• 21. Impact Analysis: Distribution of benefits
    • Reduction in margin due to
    • reduced spoilage, rent-seeking 10+%
    • Annual benefits to Kenya economy
      • To consumers: $8M
      • To producers: $16M
      • To traders: $4M
      • To input suppliers: $5M
      • Total gains: $33M
    • Incremental gain at individual level, but substantial at aggregate level
  • 22. Beyond Kenya
    • Under a Regional Project on Rationalisation and Harmonisation of Dairy Policies, Regulations and Standards in Eastern and Central Africa (led by ASARECA)
      • Standardization of curriculum for training of informal milk traders for 5 countries in EA, harmonized generic training guides for traders and their trainers for 5 countries in EA
      • Formation of East Africa Dairy Regulators Authorities Council (EADRAC): MoU agreed in 2006 and Signed in Jul 2007
      • MoU between EADRAC and EAC for wider political support being negotiated.
      • The highest Uganda Government officials recently issued a letter to relevant authorities to consider implementing it
    • India
      • Approach being adapted and piloted in Assam NE India (97% informal market)
  • 23. Lessons
    • Research evidence must be robust, reliable, relevant to interests
      • both socio-economic and technical
      • communicated repeatedly, through multiple channels
    • Partnerships with credible advocacy voices
      • civil society – same agenda but different capacity
    • May use the public media
    • Support politician’s own agendas
    • Ground-level policy implications need to be tested
      • Community level research is relevant to national and wider policy
  • 24. Challenges
    • Improved definition and characterisation of informal sector beyond dairy
      • Linkages between informal sector and poverty reduction esp. amongst vulnerable groups in relation to market participation
    • Re-examination of Charmes’ (2000) exploratory work on informal sector is timely
      • Risk management, sales, employment, emigration orientations, effective use of pro-poor development resources
      • Tracking impacts over time, comparing and contrasting formal and informal sector’s persistence, performance and synergy,
    • Improved methodologies for analysis of informal value chains
    • Means by which formal and informal sectors can co-exist
      • Incentives surrounding the efficient functioning of these linkages and their effect on welfare
  • 25. Thank you Authors: Simeon Kaitibie, Amos Omore, Karl Rich, Beatrice Salasya, Nicholas Hooton, Daniel Mwero and Patti Kristjanson www.ilri.org and http//: impact.cgiar.org
  • 26. Appendix 1. PORIA data sources and methods
    • SDP findings and SDP costs
      • SDP reports and files, ODI/ILRI study on SDP learning processes
    • SDP outputs
      • SDP reports and other outputs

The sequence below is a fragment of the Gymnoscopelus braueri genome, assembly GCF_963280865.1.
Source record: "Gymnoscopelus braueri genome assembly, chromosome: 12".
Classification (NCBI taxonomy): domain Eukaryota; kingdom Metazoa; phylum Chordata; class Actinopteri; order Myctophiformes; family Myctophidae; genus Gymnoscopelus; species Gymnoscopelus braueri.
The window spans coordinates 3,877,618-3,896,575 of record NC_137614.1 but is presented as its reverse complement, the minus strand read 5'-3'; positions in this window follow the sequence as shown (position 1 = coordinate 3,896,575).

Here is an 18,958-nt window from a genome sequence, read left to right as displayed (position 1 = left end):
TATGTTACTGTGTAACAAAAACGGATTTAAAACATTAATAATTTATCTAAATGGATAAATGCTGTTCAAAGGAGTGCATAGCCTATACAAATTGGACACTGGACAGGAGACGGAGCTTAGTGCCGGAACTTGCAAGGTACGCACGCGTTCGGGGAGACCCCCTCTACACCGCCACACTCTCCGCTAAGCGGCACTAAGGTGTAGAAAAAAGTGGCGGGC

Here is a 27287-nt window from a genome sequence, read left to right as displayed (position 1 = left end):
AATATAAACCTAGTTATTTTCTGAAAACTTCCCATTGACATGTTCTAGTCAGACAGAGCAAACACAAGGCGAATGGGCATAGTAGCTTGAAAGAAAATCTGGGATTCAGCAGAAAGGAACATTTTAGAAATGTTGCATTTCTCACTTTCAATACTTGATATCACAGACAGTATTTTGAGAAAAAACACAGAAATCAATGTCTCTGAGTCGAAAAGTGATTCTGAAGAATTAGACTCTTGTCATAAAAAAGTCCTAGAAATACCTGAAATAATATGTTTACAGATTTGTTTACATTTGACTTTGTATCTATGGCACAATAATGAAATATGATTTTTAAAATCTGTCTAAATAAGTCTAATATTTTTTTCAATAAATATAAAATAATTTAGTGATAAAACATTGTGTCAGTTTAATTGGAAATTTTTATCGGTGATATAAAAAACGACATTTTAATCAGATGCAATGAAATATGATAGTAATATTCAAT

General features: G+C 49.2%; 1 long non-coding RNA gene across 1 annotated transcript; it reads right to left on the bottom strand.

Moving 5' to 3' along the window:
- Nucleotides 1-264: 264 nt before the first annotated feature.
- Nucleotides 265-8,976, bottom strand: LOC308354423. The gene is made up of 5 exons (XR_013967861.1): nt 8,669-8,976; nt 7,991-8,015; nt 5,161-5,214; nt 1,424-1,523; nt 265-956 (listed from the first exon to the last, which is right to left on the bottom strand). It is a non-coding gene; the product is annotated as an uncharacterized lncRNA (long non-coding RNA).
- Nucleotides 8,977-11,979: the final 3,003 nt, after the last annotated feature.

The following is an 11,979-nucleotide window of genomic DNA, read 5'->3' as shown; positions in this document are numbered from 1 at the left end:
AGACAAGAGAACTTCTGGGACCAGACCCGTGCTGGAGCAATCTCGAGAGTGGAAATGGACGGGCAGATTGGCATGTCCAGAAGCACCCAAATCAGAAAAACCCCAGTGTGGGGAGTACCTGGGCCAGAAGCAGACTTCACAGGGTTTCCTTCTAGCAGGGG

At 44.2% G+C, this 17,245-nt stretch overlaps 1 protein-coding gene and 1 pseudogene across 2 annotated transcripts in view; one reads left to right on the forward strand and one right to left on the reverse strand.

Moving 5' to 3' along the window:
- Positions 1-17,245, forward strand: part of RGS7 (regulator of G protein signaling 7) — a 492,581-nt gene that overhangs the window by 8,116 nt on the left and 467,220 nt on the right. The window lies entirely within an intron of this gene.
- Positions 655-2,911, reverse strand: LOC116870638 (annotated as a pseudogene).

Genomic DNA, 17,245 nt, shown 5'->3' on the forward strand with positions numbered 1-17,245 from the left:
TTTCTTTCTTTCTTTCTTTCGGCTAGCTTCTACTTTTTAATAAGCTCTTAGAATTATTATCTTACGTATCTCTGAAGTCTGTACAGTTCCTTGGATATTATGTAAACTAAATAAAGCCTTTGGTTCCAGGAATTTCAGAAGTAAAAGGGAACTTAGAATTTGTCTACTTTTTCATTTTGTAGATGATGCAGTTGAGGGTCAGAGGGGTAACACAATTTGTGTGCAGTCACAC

• Policy influence, policy and behavioural changes
      • SDP reports and other outputs, interviews with policy makers, regulators and SSMVs
    • Economic impacts
      • SDP reports; Equilibrium displacement model (see Freebairn, Davis, and Edwards, 1982; Wohlgenant, 1993); NPV
    • Attribution of impacts/counterfactual
      • Interviews with SDP actors; NPV with SDP compared NPV without SDP
  • 27. Appendix 2: ODI Study
    • Informal Traders Lock Horns with the Formal Dairy Industry: The role of research in dairy policy shift in Kenya. ODI Working Paper 266, Leksmono et al, 2006
    • RAPID Outcome Assessment (Research and Policy in Development Assessment)
      • Tracking back from policy change: Episode Studies of specific policy change
      • Tracking forward from research: case study analysis
      • Outcome mapping: observing behaviour change among policy-makers and stakeholders
  • 28. Appendix 3: Values for estimating welfare changes attributed to new dairy policy Study survey, decrease in retail farm price margin (comparing before and after policy change) KSh 0.54/litre Ksh 0.80 Cost reduction due to changes in transaction costs and elimination of NTB Freebairn et al. (1982) 2 2 Elasticity of marketing services supply Salasya et al. (2006) 0.35 0.35 Elasticity of milk supply at farm Salasya et al. (2006) -0.97 -0.97 Elasticity of milk demand at retail Estimated using data from Salasya et al. (2006) and updated SDP milk production data Ksh 7.06/litre Ksh 6.90/liter Non-market input cost per unit of output Study survey (averaged over all locations and SSMV purchases Ksh 15.58/litre Ksh 15.97/liter Farm price Study survey (averaged over all locations and SSMV sales Ksh 21.57/litre Ksh 21.70/liter Retail price SDP, updated (SDP Policy Brief #10, September 2006) 4016 million litres 493 million liters Raw milk production Source of information Value (Kenya-wide) Value (Nairobi area) Variable description
  • 29. Appendix 4: Counterfactual- NPV with/without SDP Based on NPV with SDP of $230M 62 IRR(%) 174.37 56.07 5 Legalization occurs 20 years later 108 IRR(%) 106.43 124.01 5 Legalization occurs 10 years later NPV (with SDP minus without SDP) (US$ million) NPV without SDP (US$ million) Real interest rate (%) Time delay

×